Friday, July 28, 2023

The Branwell family to the Brontës... from Penzance to Haworth

Unlike the granite-faced buildings that surround it, the Branwell home stands out, a little austere and rather enigmatic with its distinctive redbrick facade and imposing door. Such brickwork was indeed a sign of means and status in late 18th century Penzance, with these 'Rotterdam' bricks having been procured from the Dutch by local privateers.
Situated towards the end of Chapel Street, with a view over Penzance quay and Mount's Bay, and later to be overshadowed by St Mary's church built in 1835, the house would have witnessed great day-to-day activity and perhaps a number or illicit or illegal affairs such as smuggling. The house, however, reveals few secrets itself. It does not offer the same quaint charm or meet any of our modern-day notions of cosiness as the other houses here do, but that makes it all the more intriguing.
Set a little higher on the pavement, with steps leading up to the front door, it is impossible to peer inside, try as I might. Yet the plaque on the facade opened a door to a world of ideas and imagination from the moment I read Wuthering Heights as a young teenager. For here was the home of the Branwell family, notably Maria and Elizabeth who were to be mother and aunt respectively of Charlotte, Anne, Emily and Branwell Brontë. From this house would spring the future monumental works of English literature, in northern regions far away from south-west. What would have happened if Maria and her future husband, Patrick Brontë,had settled in Penzance and their children had taken to roaming its magnificent landscape and breathtaking coast instead of exploring the dramatic Yorkshire moorland around Haworth?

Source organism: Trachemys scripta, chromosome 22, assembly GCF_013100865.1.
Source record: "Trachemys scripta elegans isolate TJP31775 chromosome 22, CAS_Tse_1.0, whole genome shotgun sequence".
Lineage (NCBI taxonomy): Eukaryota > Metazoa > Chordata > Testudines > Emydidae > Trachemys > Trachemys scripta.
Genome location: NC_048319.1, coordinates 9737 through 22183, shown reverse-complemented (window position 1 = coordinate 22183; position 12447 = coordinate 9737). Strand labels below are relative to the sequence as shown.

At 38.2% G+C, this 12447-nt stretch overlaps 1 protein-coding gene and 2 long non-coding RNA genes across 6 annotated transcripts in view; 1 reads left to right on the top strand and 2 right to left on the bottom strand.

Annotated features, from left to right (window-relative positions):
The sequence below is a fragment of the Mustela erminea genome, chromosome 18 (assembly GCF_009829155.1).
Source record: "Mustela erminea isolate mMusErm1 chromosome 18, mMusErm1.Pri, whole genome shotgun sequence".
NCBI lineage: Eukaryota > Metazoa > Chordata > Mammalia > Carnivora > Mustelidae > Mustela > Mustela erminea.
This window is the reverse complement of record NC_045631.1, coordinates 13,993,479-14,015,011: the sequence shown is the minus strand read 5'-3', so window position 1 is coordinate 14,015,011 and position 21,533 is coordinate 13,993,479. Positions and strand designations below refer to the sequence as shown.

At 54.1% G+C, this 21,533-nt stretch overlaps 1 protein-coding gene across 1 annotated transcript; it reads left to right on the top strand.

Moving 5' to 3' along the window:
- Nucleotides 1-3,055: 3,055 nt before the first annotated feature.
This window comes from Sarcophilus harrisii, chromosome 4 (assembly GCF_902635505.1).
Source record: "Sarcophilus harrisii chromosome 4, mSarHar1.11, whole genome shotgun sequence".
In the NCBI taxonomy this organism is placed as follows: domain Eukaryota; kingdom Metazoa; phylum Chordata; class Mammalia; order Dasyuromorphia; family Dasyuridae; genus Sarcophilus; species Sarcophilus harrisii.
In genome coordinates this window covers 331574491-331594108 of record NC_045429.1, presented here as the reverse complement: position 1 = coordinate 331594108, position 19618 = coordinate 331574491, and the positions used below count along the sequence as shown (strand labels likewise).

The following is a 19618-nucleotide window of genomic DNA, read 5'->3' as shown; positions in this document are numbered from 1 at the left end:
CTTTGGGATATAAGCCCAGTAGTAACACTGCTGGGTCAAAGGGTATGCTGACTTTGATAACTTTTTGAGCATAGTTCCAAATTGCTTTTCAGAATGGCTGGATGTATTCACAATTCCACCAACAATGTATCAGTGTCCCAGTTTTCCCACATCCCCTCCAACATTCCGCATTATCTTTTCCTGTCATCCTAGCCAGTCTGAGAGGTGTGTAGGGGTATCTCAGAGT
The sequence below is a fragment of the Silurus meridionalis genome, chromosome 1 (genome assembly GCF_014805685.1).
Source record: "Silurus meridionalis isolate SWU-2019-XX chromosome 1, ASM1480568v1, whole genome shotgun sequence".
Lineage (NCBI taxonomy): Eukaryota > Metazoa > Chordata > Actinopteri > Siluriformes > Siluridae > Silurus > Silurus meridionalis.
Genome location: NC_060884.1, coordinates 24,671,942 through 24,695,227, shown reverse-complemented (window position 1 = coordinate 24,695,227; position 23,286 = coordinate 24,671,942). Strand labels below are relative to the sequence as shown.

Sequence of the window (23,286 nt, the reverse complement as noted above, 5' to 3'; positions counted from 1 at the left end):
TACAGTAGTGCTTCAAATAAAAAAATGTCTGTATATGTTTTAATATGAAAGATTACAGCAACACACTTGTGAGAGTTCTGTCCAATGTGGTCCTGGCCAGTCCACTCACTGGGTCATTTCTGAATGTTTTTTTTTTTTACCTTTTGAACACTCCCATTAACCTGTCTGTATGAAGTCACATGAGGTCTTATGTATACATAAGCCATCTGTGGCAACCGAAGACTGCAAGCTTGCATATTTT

One thing is almost certain, without the nurturing administrations of Elizabeth - 'Aunt Branwell' - the publication of the literary works of the Brontë sisters would have been severely thwarted or perhaps never have taken place at all. Alongside the care and love she provided throughout their childhood years and beyond as 'second mother' to the orphaned children, Elizabeth Branwell offered financial support at a key moment, when none was to be found elsewhere.
In fact, much of the information concerning 'Aunt Branwell' comes from the book above that I found in Penzance this summer, and which enabled me to track down the other homes and sites linked to the Cornish relatives of the Brontës around the town. Although I was, of course, fully acquainted with many of these places as part and parcel of Penzance such as I have always known it, the notion that this was the case for the Branwells too is quite strange.
As popular pubs, my teenage memories of The Union Hotel, The Turk's Head Inn and The Admiral Benbow in Chapel Street surely differ greatly to those of Elizabeth Branwell, who would never have frequented such places in that capacity! However, their pasts are linked to historic moments such as the announcement of Nelson's death in 1805 for The Union and The Turk's and then a wild and racy role in smuggling in the case of The Benbow. The latter is even said to have inspired Robert Louis Stevenson in his writing of Treasure Island...